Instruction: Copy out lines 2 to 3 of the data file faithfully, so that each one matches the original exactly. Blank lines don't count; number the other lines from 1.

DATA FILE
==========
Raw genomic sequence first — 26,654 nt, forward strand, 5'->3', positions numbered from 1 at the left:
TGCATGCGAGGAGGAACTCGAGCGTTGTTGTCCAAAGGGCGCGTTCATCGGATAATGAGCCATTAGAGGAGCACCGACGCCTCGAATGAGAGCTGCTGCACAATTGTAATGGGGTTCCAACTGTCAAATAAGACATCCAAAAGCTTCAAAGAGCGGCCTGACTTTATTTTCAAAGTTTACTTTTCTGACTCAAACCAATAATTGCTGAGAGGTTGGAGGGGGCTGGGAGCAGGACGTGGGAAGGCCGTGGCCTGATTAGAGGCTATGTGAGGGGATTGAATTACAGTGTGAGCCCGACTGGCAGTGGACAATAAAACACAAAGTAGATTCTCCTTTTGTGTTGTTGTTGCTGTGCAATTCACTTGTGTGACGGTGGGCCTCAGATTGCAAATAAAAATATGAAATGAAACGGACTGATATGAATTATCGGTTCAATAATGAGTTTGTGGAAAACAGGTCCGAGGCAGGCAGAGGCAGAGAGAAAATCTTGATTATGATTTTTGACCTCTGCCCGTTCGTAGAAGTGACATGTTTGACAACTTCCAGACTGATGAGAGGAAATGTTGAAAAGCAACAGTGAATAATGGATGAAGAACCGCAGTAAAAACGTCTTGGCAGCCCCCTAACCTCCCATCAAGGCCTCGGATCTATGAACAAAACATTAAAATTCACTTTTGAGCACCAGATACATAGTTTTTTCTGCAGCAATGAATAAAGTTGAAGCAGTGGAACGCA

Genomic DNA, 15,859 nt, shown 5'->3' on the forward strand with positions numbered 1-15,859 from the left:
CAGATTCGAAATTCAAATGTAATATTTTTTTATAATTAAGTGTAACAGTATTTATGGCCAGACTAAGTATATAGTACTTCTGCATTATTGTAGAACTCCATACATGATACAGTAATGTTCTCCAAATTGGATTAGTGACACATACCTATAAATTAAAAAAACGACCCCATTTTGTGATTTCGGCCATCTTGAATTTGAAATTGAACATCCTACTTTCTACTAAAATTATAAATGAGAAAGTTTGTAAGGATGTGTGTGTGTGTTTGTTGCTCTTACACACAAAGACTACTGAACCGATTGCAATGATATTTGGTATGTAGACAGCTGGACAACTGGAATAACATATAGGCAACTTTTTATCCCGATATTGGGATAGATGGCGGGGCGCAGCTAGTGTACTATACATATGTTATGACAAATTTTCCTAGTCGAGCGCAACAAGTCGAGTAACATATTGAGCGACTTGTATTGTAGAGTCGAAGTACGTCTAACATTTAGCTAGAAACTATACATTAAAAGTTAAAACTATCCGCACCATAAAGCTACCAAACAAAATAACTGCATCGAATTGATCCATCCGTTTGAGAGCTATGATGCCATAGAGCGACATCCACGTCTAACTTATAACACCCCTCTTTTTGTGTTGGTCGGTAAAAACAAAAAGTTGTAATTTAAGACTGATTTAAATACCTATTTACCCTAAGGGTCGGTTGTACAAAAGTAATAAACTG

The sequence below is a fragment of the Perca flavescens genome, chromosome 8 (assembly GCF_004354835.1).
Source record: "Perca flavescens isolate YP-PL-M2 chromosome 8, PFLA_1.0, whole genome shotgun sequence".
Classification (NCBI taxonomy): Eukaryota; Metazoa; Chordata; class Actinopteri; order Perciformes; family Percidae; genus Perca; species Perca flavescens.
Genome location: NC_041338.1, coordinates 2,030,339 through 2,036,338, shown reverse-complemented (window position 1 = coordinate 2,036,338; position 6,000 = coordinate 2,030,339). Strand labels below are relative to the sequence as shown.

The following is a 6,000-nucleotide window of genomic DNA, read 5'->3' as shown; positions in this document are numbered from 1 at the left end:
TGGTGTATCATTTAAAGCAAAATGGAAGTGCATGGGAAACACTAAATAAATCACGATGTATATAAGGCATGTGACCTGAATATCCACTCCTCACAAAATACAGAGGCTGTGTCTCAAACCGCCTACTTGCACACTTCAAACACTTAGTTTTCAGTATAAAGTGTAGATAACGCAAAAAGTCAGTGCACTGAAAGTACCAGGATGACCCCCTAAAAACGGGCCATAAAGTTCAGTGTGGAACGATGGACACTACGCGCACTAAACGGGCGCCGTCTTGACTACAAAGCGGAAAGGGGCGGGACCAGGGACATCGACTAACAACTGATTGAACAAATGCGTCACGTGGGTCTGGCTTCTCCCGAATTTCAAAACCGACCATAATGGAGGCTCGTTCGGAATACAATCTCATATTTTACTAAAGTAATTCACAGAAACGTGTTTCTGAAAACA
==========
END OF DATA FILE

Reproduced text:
TGCATGCGAGGAGGAACTCGAGCGTTGTTGTCCAAAGGGCGCGTTCATCGGATAATGAGCCATTAGAGGAGCACCGACGCCTCGAATGAGAGCTGCTGCACAATTGTAATGGGGTTCCAACTGTCAAATAAGACATCCAAAAGCTTCAAAGAGCGGCCTGACTTTATTTTCAAAGTTTACTTTTCTGACTCAAACCAATAATTGCTGAGAGGTTGGAGGGGGCTGGGAGCAGGACGTGGGAAGGCCGTGGCCTGATTAGAGGCTATGTGAGGGGATTGAATTACAGTGTGAGCCCGACTGGCAGTGGACAATAAAACACAAAGTAGATTCTCCTTTTGTGTTGTTGTTGCTGTGCAATTCACTTGTGTGACGGTGGGCCTCAGATTGCAAATAAAAATATGAAATGAAACGGACTGATATGAATTATCGGTTCAATAATGAGTTTGTGGAAAACAGGTCCGAGGCAGGCAGAGGCAGAGAGAAAATCTTGATTATGATTTTTGACCTCTGCCCGTTCGTAGAAGTGACATGTTTGACAACTTCCAGACTGATGAGAGGAAATGTTGAAAAGCAACAGTGAATAATGGATGAAGAACCGCAGTAAAAACGTCTTGGCAGCCCCCTAACCTCCCATCAAGGCCTCGGATCTATGAACAAAACATTAAAATTCACTTTTGAGCACCAGATACATAGTTTTTTCTGCAGCAATGAATAAAGTTGAAGCAGTGGAACGCA

Genomic DNA, 15,859 nt, shown 5'->3' on the forward strand with positions numbered 1-15,859 from the left: